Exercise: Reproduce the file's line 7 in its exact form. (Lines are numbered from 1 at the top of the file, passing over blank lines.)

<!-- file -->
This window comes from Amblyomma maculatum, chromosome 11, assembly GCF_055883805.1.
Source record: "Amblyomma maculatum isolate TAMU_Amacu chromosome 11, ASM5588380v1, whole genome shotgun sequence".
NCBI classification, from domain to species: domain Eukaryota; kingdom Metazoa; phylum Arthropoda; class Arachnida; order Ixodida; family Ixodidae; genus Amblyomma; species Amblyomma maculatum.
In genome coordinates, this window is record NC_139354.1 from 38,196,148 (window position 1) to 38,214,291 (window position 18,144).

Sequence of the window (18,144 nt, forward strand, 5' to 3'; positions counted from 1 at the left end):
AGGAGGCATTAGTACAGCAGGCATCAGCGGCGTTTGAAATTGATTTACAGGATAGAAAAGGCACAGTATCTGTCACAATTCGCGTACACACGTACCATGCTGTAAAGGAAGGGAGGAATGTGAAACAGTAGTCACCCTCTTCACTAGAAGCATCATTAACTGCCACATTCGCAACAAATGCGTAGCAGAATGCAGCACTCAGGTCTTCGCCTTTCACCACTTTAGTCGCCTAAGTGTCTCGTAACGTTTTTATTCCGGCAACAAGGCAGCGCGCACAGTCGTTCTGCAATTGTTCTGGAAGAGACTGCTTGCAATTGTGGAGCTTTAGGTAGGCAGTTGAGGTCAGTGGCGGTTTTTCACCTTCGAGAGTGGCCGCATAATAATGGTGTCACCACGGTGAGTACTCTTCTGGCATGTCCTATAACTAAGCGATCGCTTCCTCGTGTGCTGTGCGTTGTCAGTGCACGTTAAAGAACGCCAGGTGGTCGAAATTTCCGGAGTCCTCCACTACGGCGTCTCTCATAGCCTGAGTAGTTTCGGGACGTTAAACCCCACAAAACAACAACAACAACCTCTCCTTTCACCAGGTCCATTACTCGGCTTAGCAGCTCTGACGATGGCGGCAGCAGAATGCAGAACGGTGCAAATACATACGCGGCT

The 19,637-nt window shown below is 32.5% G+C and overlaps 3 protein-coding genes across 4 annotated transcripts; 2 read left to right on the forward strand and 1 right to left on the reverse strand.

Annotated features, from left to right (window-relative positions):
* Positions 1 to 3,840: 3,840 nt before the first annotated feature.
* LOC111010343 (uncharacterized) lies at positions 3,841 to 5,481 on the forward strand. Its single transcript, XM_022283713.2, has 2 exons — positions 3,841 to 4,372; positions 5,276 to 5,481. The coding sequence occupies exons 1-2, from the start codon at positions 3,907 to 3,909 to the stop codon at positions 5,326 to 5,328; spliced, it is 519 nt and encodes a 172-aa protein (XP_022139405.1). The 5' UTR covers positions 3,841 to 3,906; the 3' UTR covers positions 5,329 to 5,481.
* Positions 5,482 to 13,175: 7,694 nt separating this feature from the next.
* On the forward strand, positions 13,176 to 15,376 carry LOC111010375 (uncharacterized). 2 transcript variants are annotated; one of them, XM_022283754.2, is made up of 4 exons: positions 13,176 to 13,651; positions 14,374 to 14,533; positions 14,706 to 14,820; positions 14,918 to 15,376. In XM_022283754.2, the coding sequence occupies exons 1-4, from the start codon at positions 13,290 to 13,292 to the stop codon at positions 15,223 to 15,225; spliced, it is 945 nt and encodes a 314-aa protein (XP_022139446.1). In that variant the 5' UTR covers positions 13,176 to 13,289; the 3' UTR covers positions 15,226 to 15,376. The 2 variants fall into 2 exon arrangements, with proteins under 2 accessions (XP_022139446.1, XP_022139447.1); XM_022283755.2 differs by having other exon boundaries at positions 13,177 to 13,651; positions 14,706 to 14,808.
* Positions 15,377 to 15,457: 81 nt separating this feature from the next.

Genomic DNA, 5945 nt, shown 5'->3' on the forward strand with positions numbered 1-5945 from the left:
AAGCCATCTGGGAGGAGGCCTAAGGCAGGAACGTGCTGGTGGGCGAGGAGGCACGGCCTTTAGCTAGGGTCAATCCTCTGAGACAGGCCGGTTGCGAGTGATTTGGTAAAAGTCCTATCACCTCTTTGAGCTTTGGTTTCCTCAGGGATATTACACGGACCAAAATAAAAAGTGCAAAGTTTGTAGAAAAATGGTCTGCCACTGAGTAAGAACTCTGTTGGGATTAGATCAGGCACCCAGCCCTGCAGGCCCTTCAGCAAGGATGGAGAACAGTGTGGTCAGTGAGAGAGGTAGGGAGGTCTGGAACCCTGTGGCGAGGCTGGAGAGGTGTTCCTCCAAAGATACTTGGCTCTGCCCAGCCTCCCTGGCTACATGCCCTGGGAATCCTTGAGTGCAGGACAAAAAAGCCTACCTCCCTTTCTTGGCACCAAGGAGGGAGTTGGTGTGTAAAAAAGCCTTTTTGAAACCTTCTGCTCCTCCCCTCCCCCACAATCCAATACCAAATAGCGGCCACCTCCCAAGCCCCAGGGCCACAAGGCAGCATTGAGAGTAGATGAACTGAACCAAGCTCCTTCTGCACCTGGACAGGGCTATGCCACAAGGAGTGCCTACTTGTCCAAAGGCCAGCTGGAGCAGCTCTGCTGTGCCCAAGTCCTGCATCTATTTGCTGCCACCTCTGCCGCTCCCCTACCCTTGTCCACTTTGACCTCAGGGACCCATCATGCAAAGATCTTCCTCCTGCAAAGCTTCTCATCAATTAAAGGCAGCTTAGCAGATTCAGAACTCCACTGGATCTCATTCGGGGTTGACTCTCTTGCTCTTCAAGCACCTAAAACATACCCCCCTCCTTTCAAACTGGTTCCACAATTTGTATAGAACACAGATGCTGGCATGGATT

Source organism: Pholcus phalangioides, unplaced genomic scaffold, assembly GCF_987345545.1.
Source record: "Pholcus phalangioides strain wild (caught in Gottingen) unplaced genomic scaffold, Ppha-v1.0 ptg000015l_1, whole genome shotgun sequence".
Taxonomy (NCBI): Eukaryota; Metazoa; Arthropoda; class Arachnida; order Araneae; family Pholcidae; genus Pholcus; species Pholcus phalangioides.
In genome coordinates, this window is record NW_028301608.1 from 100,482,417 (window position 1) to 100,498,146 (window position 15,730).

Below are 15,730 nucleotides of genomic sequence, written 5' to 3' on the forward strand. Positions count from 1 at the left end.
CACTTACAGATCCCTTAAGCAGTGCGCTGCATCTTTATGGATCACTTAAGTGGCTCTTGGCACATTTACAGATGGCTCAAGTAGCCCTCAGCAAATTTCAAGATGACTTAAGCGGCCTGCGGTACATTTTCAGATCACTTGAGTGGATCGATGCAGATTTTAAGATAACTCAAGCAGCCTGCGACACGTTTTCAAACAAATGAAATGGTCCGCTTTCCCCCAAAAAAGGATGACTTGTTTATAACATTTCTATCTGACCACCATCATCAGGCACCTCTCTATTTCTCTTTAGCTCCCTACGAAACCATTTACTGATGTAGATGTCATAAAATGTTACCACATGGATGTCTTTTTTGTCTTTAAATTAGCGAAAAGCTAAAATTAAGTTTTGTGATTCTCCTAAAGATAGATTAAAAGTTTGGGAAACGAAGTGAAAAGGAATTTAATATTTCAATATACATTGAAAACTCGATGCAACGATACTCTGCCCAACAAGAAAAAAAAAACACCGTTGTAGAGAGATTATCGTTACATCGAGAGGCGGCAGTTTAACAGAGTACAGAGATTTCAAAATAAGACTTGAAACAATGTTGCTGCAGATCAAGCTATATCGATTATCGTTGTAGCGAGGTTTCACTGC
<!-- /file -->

The 19,637-nt window shown below is 32.5% G+C and overlaps 3 protein-coding genes across 4 annotated transcripts; 2 read left to right on the forward strand and 1 right to left on the reverse strand.